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Markets may not gain sharply despite friendly Budget 2013
February, 19th 2013

Ever since returning as the Finance Minister, P Chidambaram has been instrumental in introducing a slew of reform measures to perk up a sluggish economy. A fiscally prudent and balanced budget is what the markets are expecting from the Finance Minister.

Chidambaram is likely to show a return to fiscal discipline by trying to restrict the fiscal deficit for FY13 as close to the target (5.3 per cent of GDP) as possible. Not only that, the Finance Minister will also reaffirm the government's intent in bringing the budget deficit lower in the years to come.

For instance, he has indicated that the Centre would lower the fiscal deficit below 5 per cent of GDP in FY14.

The markets would be interested in knowing the details of the Finance Minister's plan to slash the fiscal deficit going forward. The widening current account deficit (5.7 per cent of GDP in Q2 FY13) is also a cause for concern, and therefore the Finance Minister is likely to unveil some measures to rein it in over the next couple of years.

There could also be announcement on the possible timeline for the introduction of the goods and services tax ( GST) and the direct tax code. Further announcement is expected on how the government would contain subsidies, partly by way of direct cash transfers.

New Food Security Bill is also likely to be part of the Budget. The disinvestment target for FY14 may go up from Rs 300 bn in FY13 in the wake of the favourable response from the market to the stake sales done in the past few weeks.

Also, keep an eye on the possible announcement of intent on reforms related to land acquisition, increasing FDI in insurance sector and steps to boost the overall capex cycle.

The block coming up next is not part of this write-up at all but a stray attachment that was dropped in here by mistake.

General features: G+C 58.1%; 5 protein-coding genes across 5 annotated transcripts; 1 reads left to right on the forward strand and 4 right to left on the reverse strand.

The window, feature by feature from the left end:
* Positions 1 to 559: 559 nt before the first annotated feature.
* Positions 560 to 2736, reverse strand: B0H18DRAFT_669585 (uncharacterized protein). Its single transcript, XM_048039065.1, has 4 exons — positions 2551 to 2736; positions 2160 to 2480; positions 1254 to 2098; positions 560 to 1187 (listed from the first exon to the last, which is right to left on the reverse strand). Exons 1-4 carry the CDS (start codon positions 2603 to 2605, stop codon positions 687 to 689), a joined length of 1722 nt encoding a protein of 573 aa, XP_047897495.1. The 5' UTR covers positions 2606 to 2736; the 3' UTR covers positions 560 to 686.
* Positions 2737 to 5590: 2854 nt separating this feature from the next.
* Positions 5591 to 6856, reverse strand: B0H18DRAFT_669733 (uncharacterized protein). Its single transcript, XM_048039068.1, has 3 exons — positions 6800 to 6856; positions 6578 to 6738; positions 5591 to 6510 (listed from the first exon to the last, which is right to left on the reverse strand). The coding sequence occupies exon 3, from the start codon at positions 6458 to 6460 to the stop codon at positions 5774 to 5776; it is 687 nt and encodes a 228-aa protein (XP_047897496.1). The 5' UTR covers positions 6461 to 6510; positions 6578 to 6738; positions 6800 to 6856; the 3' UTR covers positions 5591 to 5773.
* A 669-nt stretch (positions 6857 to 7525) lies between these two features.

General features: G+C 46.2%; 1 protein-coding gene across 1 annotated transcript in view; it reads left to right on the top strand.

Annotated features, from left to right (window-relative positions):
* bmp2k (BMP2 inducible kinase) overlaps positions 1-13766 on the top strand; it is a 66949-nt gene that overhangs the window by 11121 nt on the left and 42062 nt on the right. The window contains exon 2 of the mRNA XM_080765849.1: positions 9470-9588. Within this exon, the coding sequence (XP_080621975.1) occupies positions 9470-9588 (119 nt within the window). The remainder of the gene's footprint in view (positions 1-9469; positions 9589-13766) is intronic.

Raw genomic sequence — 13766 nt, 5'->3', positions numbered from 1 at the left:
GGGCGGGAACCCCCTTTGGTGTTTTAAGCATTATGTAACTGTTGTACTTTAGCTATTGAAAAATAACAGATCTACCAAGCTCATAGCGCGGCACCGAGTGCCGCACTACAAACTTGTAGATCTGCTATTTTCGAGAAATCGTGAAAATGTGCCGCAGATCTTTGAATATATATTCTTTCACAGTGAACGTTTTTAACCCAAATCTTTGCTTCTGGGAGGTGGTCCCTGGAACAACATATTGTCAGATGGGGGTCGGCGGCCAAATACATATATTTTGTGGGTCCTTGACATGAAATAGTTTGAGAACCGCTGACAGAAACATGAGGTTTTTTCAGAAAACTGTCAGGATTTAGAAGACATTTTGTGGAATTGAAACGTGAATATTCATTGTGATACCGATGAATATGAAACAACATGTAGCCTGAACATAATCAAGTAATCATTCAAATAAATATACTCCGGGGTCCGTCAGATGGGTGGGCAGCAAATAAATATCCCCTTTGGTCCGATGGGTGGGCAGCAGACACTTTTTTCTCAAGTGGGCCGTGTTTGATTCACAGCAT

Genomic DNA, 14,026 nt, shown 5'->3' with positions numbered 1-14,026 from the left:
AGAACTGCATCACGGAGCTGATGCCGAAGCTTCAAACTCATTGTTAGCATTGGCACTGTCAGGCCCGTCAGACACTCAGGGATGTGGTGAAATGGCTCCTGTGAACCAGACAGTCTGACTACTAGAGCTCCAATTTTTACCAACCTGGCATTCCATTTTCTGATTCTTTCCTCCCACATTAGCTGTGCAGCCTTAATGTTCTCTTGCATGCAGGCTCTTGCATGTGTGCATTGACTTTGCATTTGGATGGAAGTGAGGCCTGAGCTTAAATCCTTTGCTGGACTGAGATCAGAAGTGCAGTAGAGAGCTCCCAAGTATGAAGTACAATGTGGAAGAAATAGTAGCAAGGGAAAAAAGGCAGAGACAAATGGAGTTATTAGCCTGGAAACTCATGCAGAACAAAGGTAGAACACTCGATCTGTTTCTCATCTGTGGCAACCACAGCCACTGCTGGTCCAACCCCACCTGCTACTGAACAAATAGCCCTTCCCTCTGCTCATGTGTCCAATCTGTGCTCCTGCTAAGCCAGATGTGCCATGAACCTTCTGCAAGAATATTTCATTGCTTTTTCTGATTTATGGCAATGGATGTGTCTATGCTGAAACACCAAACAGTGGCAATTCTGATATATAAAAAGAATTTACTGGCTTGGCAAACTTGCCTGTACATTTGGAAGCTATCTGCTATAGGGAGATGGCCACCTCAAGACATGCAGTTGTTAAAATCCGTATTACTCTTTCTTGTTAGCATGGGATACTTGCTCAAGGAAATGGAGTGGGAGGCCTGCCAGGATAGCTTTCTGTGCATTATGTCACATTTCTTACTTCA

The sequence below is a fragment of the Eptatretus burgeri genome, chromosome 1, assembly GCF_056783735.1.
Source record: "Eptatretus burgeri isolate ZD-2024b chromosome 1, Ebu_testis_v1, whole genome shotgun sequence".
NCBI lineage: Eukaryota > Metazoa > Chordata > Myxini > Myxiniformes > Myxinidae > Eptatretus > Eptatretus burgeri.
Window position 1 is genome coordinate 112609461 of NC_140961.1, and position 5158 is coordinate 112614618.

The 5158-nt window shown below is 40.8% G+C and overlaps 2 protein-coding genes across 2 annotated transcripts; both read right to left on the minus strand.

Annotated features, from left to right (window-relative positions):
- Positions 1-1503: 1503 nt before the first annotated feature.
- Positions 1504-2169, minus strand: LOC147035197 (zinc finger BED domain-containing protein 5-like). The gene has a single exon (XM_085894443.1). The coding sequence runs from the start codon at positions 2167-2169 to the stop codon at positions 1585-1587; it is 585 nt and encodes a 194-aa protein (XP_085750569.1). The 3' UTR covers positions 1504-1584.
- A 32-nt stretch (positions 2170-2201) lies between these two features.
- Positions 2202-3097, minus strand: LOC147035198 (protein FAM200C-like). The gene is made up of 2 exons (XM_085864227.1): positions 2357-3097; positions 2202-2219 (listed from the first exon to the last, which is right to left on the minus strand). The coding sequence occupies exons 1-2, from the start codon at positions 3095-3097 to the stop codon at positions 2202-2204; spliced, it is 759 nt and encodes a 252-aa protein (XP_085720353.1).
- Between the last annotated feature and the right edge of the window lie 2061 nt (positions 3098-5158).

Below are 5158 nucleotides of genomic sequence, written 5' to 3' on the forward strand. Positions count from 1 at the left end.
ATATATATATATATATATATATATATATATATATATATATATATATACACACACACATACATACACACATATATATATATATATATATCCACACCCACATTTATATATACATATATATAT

Given the Finance Minister's repeated assurances, the Budget is likely to be in favour of the markets. However, markets may not appreciate a great deal immediately post the Budget given the macro-economic challenges.

On the whole, the Budget's influence on the markets has gradually diminished over the years, as the government is resorting to policy pronouncement(s) at a regular interval rather than packaging various measures in the Budget.

The Indian markets tend to rise in the run up to the Budget. However, the trend of the last five years shows that the markets fell 4 out of the 5 times in the 30 days prior to the Budget. From 2003 till 2007, Indian markets were up 3 out of 5 years in the 30 days before the Budget.

This time around, the Indian markets are looking a bit cautious, as investors appear to be taking a breather post the stellar rally witnessed over the past few months.

Valuation-wise, there is still some comfort, as the Sensex is trading at less than 14x FY14 earnings as opposed to historical average of 15-16x forward earnings. Also, the Indian markets have historically traded at higher-than-historic average and at a slight premium to other emerging market (EM) peers.

However, new all-time highs may prove to be elusive in the short term period due to lingering concern over the anemic economic situation and may materialize over the medium to long term.

With the mounting need to kick-start the stalled investment cycle, the infrastructure sector could do well with some positive measures in the Budget.

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